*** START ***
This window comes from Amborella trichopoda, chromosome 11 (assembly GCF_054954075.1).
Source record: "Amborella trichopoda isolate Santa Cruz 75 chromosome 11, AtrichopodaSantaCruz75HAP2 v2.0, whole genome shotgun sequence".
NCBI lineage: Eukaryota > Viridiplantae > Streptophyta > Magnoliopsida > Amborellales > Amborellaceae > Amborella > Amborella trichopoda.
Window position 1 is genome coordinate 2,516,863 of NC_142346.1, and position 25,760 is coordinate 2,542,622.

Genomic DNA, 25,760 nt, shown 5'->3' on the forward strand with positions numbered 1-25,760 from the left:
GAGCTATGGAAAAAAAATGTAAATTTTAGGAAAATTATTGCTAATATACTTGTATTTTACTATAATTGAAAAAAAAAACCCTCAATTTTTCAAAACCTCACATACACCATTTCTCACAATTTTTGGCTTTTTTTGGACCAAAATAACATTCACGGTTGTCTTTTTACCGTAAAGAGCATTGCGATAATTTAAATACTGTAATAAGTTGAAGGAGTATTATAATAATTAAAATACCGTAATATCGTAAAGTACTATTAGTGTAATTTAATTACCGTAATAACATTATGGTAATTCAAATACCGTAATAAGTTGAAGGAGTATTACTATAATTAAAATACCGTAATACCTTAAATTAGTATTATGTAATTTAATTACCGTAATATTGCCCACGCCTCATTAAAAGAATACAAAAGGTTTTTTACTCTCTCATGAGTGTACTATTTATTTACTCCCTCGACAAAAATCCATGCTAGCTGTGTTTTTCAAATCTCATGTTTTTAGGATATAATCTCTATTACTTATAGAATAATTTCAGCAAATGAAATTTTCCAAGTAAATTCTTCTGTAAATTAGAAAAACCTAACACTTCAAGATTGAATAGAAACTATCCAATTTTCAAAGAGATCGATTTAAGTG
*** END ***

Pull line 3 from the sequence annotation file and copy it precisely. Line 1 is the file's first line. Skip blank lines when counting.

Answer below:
NCBI lineage: Eukaryota > Viridiplantae > Streptophyta > Magnoliopsida > Amborellales > Amborellaceae > Amborella > Amborella trichopoda.